No more Mr. Nice Guy: Dale Earnhardt Jr. gets aggressive and ends up with career-best finish at Sonoma

6 Comments

You almost have to wonder if Dale Earnhardt Jr. listened to Alice Cooper’s “No More Mr. Nice Guy” prior to Sunday’s Toyota/Save Mart 350 at Sonoma Raceway — and took the lyrics to heart.

Earnhardt came into the race never having finished in the top-10 at Sonoma in 14 prior starts.

But Sunday was a completely different story.

Instead of the passive Junior we’ve seen in past races at Sonoma, he got up on the wheel, became aggressive – overly aggressive in some instances (just ask Matt Kenseth) – and wound up with a career-best third-place finish at the twisting and turning road course in California’s wine country.

“Aside from holding a trophy, this is like a win for us,” Earnhardt said in the post-race press conference. “We came in here and knew we had a good car throughout practice, and I’ve been in the top 10 in a lot of these races with two or three laps to go, but we’ve just never been able to finish.

“So to be clear of the mess and just have an advantage with the tires at the end, there was a lot of confidence, and knowing we were going to be able to wrap it up or feel like we were in good position to wrap it up and really good.  The car was fun to drive all weekend.”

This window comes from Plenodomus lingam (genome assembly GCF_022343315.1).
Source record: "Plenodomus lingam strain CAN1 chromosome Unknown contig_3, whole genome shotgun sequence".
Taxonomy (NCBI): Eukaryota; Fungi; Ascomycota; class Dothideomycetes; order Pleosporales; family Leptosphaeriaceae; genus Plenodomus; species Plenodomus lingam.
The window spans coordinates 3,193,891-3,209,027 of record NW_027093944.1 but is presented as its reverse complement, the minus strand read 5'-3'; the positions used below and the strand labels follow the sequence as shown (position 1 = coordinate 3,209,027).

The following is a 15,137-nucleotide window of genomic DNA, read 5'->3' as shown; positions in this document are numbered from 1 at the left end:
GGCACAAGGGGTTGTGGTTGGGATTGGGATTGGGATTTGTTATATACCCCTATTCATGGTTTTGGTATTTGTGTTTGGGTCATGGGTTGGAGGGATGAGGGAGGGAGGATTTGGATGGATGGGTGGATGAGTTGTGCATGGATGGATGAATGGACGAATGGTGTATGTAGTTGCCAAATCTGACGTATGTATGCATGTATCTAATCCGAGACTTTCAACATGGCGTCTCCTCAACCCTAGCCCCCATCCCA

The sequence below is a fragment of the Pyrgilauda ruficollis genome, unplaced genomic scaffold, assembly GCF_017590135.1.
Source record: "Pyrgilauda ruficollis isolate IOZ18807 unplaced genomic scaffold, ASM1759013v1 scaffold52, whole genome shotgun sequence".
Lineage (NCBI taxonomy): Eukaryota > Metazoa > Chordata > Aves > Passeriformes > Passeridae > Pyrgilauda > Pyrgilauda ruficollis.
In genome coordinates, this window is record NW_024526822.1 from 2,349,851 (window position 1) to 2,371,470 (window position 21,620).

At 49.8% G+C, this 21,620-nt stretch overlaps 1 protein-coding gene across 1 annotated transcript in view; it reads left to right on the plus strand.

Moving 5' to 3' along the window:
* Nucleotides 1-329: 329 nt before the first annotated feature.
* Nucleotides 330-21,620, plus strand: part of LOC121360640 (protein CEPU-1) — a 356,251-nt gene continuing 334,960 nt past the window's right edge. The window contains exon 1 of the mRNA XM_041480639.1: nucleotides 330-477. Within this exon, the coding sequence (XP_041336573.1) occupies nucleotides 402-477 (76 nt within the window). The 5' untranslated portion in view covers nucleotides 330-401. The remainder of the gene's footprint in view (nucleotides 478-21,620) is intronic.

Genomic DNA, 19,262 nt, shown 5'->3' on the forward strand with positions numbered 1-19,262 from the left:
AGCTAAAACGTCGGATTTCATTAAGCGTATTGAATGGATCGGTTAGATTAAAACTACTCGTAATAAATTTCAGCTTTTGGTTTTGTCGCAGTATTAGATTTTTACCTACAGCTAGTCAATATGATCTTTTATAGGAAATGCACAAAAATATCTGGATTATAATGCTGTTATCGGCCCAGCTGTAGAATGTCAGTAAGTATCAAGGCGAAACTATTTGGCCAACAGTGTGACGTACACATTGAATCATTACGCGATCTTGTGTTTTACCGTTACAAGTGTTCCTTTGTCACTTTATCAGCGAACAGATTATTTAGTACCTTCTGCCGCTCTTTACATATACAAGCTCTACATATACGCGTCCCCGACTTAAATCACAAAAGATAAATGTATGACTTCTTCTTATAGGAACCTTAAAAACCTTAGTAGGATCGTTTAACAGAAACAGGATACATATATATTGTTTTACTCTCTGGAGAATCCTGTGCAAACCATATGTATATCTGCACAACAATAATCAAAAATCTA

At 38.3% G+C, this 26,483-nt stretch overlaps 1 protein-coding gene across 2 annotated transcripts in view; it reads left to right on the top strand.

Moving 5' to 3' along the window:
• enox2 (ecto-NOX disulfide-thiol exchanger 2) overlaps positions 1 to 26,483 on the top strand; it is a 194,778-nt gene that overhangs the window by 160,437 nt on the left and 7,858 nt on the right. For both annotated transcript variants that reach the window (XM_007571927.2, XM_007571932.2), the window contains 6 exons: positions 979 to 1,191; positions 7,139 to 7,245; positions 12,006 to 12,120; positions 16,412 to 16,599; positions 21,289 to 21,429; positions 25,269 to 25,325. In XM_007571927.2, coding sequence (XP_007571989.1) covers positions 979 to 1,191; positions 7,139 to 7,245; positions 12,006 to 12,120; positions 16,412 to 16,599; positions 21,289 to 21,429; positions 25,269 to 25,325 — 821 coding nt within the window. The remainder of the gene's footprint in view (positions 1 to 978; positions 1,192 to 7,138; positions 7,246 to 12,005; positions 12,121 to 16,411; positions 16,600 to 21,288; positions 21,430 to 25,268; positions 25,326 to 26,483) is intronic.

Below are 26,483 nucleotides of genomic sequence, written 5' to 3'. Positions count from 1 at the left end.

Earnhardt’s aggressiveness and confidence extended to crew chief Steve Letarte.

“Just putting the tires on and getting the strategy right with Steve” was the key to the win, Earnhardt told TNT after the race. “I told him (Letarte) the secret to being a great crew chief is to call every year like it’s your last, because he’s had the best strategy every week.

“Our car was fast all weekend really. I tried to screw it up a couple of times there in the race, but calmed down and was able to get a good finish out of it.”

No more Mr. Nice Guy, indeed.

To that end, Earnhardt got into at least two significant incidents that, while they didn’t hurt him and his car too bad, they pretty much ended the day for two other drivers, including one of his closest friends, Matt Kenseth.

Earnhardt and Kenseth were fighting hard on Lap 75, driving side-by-side, when Kenseth pulled slightly ahead going into Turn 7.

Earnhardt hit a curb and his car bounced back to the left, right into the right rear quarter-panel of Kenseth’s car, spinning him out hard and almost head-on into a tire wall.

Kenseth’s car was all but obliterated by the crash, and while he fortunately was uninjured, he also wound up with one of his worst finishes of the season: 42nd out of the 43-car starting field.

Earnhardt took complete blame for the incident.

“I got into Matt,” Earnhardt said. “I jumped that curb and just ran into him. Totally my fault.

“It was just racing a little too hard with him there and I probably should have let him have that spot. Other than that, we had a pretty good day.”

Earnhardt also got into a scrum with AJ Allmendinger 11 laps later, but this time it wasn’t Junior’s fault.